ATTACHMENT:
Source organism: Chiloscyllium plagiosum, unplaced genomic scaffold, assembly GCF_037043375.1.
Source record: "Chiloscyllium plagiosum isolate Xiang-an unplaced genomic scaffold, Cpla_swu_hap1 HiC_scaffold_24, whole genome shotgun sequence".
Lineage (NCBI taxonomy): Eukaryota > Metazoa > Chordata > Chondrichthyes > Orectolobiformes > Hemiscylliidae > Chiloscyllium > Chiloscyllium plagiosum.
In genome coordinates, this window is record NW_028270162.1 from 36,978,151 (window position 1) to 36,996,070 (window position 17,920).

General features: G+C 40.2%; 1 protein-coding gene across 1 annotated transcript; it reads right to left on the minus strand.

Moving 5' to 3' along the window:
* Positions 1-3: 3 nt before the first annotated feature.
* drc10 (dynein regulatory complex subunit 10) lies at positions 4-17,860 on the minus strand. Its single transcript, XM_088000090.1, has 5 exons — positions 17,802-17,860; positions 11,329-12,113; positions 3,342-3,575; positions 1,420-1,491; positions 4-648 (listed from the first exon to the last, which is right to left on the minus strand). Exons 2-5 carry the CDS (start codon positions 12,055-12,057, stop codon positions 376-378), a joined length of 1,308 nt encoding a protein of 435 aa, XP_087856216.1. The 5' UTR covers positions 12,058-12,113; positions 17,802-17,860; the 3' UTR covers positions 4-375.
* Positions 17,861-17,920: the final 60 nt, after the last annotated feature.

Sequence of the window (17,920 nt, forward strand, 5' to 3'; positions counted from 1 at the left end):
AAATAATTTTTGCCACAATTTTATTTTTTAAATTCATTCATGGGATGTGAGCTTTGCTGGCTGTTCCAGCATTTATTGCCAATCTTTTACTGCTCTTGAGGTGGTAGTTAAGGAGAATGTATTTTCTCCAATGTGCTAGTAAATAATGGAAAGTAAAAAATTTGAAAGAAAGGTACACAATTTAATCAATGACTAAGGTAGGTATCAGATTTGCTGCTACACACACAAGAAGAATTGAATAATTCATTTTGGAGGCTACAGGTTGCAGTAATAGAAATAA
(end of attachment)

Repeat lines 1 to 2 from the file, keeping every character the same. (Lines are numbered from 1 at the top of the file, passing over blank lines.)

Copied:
Source organism: Chiloscyllium plagiosum, unplaced genomic scaffold, assembly GCF_037043375.1.
Source record: "Chiloscyllium plagiosum isolate Xiang-an unplaced genomic scaffold, Cpla_swu_hap1 HiC_scaffold_24, whole genome shotgun sequence".